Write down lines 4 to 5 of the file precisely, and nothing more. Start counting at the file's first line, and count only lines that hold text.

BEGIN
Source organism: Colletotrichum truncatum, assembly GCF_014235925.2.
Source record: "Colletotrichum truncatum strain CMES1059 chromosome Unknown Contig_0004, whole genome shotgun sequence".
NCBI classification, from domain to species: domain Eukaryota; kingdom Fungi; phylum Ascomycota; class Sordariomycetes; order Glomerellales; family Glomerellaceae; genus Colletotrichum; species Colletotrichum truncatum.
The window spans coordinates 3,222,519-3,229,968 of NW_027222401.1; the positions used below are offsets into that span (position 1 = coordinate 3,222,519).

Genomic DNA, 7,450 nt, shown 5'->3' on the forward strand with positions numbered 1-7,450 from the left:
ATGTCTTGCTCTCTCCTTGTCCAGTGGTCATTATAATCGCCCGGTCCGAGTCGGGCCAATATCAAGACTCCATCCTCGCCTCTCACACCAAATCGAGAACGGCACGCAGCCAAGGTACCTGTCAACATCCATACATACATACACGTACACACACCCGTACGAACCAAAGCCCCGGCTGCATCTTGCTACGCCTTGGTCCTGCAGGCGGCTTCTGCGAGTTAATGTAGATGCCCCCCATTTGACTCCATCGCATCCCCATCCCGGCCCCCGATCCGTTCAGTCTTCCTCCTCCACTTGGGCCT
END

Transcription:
The window spans coordinates 3,222,519-3,229,968 of NW_027222401.1; the positions used below are offsets into that span (position 1 = coordinate 3,222,519).

Genomic DNA, 7,450 nt, shown 5'->3' on the forward strand with positions numbered 1-7,450 from the left: